It's always a pleasure to read a straightforward crime novel that doesn't have so many characters that it's impossible to remember who's who or chapters that flip back and forth in time so often that I give up trying to figure out what year it is. While I might take a bit of an issue with the description that calls it a "gripping thriller with an explosive ending" - especially since the ending didn't come as a big surprise to me - I really, really enjoyed this book. So much so, in fact, that I'm happy to know it's the first book in a new crime series that takes place in south Florida. For sure I'll be in line when the next one comes out.
Actually, I've never been to Florida, even though my husband and I have so many relatives and friends there that we could stay for free for at least a couple of months (all of whom, BTW, would break our kneecaps if we didn't cheer for the Florida State University Seminoles). So even if we haven't been there person, the ins and outs of Rookery Bay, a vast nature preserve dotted with brackish creeks seem somehow familiar and make the perfect setting for this book. And from the get-go I was intrigued by the main character, detective Tom Lange, who's joined the Florida Department of Law Enforcement. He's hoping to do the best job he can under difficult circumstances (everybody resents a rookie, after all). He's also still trying to cope with the trauma of his childhood years; the only family he has left is an older brother Nick, who lives in the area as well.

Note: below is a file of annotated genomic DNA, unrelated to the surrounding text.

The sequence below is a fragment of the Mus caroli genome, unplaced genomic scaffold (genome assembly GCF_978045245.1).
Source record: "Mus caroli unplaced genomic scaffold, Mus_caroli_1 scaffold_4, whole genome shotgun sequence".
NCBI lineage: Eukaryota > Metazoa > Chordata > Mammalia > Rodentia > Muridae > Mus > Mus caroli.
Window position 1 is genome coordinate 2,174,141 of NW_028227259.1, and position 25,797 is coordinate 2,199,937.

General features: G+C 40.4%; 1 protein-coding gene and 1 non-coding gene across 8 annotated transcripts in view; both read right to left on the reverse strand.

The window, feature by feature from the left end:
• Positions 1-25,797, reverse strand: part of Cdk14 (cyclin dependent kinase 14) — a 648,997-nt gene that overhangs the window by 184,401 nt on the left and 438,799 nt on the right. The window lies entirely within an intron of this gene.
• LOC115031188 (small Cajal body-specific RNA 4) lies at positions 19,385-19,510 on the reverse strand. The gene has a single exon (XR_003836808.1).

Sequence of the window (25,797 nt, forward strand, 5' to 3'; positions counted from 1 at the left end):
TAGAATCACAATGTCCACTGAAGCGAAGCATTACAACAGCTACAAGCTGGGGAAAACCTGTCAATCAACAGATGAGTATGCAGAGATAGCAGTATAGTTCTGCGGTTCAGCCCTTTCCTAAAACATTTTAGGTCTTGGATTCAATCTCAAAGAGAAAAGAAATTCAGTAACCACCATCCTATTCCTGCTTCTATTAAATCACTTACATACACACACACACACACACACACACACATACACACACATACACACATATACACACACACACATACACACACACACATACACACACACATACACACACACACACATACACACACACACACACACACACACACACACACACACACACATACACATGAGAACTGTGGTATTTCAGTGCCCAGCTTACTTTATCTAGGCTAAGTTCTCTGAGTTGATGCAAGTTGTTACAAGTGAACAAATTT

Tom's first case comes with the discovery of an unidentified woman's body in a mangrove; the only clue is her butterfly tattoo. His boss, Lauren Blythe, is a seasoned detective who likes to be in control and is willing to cut a newbie only so much slack - even when it's likely that he's on to something. Stir in a medical examiner who, shall we say, won't win any awards for his sparkling personality, and Tom realizes early on that his opinion probably won't count for much. As if that case weren't bothersome enough, he not only must contend with a neighbor's abusive boyfriend, hints of drug dealing and prostitution but also his brother, who has a few issues of his own.
The near nonstop action and easy-to-follow plot kept me engrossed from beginning to end - to the point of being oblivious to what was on TV (well, except for the Alabama-Clemson national title football game - go Tigers)! I thank the publisher, via NetGalley, for the opportunity to read and review it. Well done!
Dead Gone by T.J. Brearton (Joffe Books, December 2016); 337 pp.